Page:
Situated in the northeast Aegean, poised between Anatolia and the West, this was the birthplace of the poets Sappho and Alcaeus, the naïf painter Theophilos and the novelist Myrivilis. Greece’s third-largest island possesses a rare natural beauty, architectural marvels, a petrified forest, mediaeval fortress towns and a Mediterranean climate. Olive trees carpet much of its land mass, which is indented by two deep, almost closed, fish-filled bays.
Other attractions include bustling traditional villages, beaches that stretch for miles, ouzo distilleries to visit and exquisite delicacies to accompany your drink. These are just some of the treats awaiting you on this fascinating island that Nobel laureate Odysseas Elytis compared to a “plane-tree leaf that someone threw into the sea”.
Start your visit at Mytilini, the main port and biggest town, and from there cross to the northeast coast to check out Molyvos and Petra. Then head west to Eressos and Sigri, to see the petrified forest, before moving south to Plomari, where the ouzo factories are, and swinging inland to the mountain village of Agiassos. That’s Lesvos in a nutshell but we’ve left out the beaches, the spas, birdwatching in the wetlands, the long leisurely feasts of local seafood and some of the most breathtaking views in the Aegean.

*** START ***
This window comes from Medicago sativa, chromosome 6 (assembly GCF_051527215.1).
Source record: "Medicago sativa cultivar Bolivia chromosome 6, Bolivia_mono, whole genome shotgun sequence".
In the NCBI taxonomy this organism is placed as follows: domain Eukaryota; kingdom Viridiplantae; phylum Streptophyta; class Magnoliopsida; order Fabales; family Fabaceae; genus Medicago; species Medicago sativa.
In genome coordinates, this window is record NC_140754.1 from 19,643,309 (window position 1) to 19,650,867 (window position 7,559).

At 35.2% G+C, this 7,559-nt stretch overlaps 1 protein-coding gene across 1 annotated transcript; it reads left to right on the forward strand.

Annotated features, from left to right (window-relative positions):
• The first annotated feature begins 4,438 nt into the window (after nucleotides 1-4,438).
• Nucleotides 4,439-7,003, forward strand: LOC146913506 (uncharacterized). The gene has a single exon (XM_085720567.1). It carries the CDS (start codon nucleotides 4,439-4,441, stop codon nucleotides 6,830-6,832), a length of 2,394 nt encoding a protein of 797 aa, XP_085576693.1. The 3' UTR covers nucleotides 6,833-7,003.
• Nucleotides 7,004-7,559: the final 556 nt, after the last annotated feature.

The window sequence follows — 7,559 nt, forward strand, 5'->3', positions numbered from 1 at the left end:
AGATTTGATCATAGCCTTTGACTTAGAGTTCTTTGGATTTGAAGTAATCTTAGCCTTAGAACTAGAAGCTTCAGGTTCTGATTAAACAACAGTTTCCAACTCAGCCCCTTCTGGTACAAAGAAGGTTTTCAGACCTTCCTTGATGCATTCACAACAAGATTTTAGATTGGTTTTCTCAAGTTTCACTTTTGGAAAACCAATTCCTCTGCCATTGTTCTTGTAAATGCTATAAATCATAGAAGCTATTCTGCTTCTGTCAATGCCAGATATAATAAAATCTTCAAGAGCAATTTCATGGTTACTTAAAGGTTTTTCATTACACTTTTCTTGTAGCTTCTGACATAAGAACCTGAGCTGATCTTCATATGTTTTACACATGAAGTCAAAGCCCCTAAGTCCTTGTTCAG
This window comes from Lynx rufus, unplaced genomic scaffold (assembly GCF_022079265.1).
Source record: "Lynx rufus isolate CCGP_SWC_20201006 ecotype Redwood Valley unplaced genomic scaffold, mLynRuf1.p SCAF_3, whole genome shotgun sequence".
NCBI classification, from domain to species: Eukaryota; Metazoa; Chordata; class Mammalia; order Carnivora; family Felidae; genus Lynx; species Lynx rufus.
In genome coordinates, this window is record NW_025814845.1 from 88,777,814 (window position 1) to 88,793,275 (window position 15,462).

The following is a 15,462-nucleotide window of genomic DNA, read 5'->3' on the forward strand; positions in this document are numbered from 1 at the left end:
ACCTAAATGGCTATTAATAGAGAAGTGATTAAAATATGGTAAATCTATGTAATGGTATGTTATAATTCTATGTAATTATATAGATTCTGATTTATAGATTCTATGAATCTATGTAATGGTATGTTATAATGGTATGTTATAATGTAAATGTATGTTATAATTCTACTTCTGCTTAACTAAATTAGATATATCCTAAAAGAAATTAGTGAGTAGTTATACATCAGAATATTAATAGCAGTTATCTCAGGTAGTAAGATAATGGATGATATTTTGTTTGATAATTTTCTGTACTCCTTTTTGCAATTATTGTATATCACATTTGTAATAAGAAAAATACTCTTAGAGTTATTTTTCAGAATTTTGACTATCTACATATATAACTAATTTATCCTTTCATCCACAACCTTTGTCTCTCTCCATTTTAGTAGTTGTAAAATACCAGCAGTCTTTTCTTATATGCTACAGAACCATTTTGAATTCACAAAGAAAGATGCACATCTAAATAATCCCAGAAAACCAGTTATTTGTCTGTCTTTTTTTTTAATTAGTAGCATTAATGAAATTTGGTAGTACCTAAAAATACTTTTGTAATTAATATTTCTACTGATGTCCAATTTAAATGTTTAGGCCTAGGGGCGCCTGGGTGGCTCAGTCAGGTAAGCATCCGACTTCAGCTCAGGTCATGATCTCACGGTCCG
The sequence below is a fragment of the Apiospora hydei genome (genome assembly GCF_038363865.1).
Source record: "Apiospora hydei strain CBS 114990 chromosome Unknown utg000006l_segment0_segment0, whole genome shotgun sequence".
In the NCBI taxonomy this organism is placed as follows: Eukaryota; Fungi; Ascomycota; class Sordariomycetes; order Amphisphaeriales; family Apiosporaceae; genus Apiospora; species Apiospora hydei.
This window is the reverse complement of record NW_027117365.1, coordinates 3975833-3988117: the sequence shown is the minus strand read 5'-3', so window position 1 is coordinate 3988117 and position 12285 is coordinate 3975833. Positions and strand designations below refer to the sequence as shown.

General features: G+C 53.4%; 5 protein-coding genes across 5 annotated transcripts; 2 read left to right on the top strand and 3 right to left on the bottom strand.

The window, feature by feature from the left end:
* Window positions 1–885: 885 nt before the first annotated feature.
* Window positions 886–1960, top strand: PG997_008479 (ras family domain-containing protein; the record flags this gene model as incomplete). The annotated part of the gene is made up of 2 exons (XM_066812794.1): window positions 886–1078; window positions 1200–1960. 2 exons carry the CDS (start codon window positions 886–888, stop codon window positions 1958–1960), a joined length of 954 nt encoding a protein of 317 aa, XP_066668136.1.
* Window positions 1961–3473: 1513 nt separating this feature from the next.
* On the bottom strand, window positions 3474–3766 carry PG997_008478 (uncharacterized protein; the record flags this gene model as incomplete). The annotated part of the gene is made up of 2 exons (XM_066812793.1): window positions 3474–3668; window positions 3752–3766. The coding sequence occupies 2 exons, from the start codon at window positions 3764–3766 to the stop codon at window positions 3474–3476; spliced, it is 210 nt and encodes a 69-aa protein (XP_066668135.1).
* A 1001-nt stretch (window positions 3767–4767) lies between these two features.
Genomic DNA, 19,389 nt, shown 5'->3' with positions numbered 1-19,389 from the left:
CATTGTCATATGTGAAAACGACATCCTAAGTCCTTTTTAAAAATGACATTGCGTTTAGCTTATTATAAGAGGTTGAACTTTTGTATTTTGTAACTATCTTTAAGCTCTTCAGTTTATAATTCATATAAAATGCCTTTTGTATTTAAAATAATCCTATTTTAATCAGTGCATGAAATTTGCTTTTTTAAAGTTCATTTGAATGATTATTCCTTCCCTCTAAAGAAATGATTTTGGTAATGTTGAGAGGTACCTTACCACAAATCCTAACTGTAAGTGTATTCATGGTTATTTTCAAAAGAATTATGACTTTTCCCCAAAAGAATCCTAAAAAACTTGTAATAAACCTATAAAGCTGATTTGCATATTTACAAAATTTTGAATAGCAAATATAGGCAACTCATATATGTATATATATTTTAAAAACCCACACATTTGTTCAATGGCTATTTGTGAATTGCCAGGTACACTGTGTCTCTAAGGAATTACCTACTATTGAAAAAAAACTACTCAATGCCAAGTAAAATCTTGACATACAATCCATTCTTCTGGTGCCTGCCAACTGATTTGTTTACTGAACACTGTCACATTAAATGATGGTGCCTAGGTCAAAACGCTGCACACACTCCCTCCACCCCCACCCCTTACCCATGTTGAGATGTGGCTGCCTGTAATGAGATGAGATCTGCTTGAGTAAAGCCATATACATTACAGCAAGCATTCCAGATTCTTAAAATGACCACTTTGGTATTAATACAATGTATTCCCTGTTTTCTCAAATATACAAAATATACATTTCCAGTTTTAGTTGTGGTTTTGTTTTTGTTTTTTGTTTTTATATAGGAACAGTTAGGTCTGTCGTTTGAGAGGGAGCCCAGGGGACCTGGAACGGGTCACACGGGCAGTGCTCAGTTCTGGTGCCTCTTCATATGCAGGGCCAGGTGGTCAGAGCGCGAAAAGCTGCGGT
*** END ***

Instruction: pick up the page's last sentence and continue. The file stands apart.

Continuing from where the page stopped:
The true capital of Lesvos and a magnet for visitors in the eastern Aegean, Mytilini displays its handsome old buildings along the waterfront with the impressive church of Agios Therapon as the centrepiece. All of this is crowned by the Franko-Byzantine castle rising out of a pinewood on the hill behind.
Over the centuries Lesvos has produced an astounding number of brilliant Greek intellectuals. Starting with Arion, Terpander, Theophrastos, Alcaeus and Sappho in antiquity, it also inspired Theophilos, novelists Ilias Venezis and Stratis Myrivilis, artist Georgios Iakovidis, art critic and publisher Teriade, and even claims Nobel laureate Odysseas Elytis as a native son, whose family hailed from the island.